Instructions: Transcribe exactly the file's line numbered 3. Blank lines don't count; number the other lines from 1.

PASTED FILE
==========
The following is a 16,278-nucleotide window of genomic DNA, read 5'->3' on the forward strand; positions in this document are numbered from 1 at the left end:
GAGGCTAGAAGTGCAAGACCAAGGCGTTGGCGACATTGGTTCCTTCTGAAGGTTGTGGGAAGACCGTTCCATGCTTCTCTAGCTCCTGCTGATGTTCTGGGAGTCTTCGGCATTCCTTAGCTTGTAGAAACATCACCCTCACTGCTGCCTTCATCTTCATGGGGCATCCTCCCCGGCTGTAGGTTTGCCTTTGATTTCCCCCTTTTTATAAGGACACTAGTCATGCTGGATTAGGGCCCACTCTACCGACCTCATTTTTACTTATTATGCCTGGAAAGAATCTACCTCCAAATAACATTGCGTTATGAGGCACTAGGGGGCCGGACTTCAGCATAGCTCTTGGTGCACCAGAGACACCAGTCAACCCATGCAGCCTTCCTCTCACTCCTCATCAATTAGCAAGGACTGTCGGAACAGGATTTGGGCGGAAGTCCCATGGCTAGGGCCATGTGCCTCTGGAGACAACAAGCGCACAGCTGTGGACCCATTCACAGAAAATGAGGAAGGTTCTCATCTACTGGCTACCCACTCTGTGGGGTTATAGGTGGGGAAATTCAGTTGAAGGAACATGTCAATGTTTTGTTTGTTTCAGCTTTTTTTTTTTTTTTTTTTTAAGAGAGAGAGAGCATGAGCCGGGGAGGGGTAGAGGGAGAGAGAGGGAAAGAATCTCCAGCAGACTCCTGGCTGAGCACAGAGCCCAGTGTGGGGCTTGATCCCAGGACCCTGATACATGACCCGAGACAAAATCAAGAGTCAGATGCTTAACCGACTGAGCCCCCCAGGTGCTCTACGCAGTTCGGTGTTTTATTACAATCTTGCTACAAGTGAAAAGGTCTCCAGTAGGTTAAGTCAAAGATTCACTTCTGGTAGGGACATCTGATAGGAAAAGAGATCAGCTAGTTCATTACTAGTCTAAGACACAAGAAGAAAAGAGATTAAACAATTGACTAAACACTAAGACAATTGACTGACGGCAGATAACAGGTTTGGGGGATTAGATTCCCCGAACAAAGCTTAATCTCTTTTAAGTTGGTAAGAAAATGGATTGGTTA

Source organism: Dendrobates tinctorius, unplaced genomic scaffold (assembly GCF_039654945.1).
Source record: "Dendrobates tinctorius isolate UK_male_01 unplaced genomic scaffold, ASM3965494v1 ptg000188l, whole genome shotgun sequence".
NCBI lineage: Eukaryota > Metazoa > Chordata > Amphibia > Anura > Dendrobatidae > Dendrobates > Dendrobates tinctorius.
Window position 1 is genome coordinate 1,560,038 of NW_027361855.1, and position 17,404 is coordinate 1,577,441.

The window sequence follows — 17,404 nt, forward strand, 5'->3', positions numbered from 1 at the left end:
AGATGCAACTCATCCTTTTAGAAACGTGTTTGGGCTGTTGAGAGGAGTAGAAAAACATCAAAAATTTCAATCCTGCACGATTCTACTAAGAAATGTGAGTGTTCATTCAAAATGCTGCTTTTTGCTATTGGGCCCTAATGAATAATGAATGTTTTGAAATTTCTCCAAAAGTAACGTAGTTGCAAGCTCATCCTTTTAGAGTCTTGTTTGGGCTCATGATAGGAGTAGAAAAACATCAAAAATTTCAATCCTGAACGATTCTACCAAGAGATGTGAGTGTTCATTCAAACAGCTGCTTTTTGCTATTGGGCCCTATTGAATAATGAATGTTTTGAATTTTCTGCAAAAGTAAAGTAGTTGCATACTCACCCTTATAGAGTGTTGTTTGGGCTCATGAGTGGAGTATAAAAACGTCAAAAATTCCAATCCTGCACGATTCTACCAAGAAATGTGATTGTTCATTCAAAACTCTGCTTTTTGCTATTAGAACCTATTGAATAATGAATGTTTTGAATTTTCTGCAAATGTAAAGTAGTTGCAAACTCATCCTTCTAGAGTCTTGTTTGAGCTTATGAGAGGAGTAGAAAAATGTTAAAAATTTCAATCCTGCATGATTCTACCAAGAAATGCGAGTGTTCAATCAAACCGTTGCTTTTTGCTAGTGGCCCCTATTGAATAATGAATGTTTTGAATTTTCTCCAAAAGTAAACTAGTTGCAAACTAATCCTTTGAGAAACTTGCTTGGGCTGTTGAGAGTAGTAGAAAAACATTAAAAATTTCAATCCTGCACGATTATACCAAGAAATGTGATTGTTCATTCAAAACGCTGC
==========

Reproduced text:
Source organism: Dendrobates tinctorius, unplaced genomic scaffold (assembly GCF_039654945.1).